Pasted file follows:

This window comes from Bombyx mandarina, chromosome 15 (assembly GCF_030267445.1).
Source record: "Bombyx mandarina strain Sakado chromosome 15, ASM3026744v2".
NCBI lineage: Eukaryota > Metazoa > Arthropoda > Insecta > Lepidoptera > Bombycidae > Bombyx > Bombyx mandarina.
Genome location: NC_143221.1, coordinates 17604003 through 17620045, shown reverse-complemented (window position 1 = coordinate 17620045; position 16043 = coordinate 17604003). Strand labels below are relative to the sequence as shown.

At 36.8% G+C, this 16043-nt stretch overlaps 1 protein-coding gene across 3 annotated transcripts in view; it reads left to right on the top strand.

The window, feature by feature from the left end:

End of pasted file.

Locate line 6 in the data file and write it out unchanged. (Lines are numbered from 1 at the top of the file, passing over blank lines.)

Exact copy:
The window, feature by feature from the left end: